“Within nursing, an occasional individual entering the profession with such motivations may go into paediatric nursing, which is where a lot of problems have developed, as with Beverley Allitt. I think many of these people (who have later harmed patients) have gone off the rails during their training, and the current climate of making excuses for this and being too forgiving is not in the interests of society as a whole. We should have a lower threshold for excluding people from the caring professions, from qualifying or continuing to practise. If Shipman had been nailed good and proper when he was caught squirting pethidine into himself while practising in Yorkshire, how many lives would have been saved? A lot.”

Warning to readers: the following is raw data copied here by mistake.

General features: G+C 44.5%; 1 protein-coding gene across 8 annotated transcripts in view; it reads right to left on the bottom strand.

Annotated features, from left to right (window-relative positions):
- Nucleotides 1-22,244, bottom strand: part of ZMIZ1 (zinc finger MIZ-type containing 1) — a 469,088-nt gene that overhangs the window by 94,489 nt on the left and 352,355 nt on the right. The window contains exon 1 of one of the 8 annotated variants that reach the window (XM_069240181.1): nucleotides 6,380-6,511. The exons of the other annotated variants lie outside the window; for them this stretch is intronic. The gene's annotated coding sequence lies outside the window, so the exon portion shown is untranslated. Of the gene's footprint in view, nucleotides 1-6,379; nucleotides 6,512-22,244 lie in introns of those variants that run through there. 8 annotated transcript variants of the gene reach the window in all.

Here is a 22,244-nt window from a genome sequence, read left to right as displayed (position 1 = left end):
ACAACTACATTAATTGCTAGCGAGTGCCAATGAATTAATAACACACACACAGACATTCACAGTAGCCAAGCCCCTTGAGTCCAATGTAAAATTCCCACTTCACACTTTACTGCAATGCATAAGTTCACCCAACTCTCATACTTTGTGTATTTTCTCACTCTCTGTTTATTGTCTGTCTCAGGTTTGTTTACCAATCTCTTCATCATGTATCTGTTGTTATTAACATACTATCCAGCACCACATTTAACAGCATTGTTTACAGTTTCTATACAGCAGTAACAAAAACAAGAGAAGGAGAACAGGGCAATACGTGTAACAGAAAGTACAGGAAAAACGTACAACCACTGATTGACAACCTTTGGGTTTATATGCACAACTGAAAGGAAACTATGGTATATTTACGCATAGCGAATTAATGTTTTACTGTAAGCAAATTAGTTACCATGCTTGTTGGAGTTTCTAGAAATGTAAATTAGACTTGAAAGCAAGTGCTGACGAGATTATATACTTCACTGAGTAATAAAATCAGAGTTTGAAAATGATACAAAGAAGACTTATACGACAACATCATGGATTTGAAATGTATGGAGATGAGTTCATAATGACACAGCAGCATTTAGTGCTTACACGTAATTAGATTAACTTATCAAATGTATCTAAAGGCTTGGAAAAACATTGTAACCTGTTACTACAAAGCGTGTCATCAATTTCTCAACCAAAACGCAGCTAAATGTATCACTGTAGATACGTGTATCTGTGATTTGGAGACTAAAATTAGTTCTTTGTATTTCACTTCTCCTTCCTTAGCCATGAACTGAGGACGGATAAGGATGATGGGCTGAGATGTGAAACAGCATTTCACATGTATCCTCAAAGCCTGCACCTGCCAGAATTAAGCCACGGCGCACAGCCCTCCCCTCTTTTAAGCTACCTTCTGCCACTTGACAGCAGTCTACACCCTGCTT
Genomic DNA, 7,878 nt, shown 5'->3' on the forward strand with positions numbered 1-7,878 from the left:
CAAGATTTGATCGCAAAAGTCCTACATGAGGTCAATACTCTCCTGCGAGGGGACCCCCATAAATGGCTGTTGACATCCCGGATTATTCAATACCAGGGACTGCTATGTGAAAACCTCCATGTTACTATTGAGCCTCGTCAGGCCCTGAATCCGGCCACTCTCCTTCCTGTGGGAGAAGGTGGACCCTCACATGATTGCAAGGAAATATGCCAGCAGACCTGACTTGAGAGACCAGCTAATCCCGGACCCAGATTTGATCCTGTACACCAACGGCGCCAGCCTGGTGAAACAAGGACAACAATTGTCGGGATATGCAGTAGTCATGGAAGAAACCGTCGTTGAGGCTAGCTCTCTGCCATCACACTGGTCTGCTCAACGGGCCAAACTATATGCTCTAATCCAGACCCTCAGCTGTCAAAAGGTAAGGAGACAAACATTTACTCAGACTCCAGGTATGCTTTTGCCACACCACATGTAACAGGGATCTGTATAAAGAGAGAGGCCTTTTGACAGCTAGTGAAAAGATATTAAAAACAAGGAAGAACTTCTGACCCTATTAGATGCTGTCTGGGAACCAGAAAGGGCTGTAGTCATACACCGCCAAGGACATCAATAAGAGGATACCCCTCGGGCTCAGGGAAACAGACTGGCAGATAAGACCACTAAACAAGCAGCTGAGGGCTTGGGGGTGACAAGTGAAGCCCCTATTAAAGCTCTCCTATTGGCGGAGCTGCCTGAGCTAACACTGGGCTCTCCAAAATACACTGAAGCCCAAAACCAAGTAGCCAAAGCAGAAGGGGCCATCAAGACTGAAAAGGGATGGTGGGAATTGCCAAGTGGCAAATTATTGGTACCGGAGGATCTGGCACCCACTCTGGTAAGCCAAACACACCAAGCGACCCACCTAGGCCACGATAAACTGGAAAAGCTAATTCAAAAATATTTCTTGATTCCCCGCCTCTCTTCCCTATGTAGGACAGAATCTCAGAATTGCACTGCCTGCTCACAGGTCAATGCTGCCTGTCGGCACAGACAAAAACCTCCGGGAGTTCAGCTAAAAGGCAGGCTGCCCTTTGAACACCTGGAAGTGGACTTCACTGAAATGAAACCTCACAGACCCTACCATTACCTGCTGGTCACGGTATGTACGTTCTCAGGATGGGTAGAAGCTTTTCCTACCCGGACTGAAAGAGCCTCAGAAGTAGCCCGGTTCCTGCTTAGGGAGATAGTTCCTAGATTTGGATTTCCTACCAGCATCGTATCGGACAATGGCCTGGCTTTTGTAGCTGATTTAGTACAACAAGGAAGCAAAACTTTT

The media labels serial killers as beasts; but predatory animals tend to kill for food: only Man kills for pleasure. Most serial killers have the everyday appearance of ordinary people. Peter Sutcliffe was said to be kindly to children, good pub company, in most respects an ordinary Joe. But Sutcliffe did not think of himself in that way. In the cab of his lorry he had a sign exhorting the world to take notice: In this truck is a man whose latent genius, if unleashed, would rock the nation, whose dynamic energy would empower those around him. Better let him sleep. Those who knew Sutcliffe thought he was just like them: he thought he was extraordinary.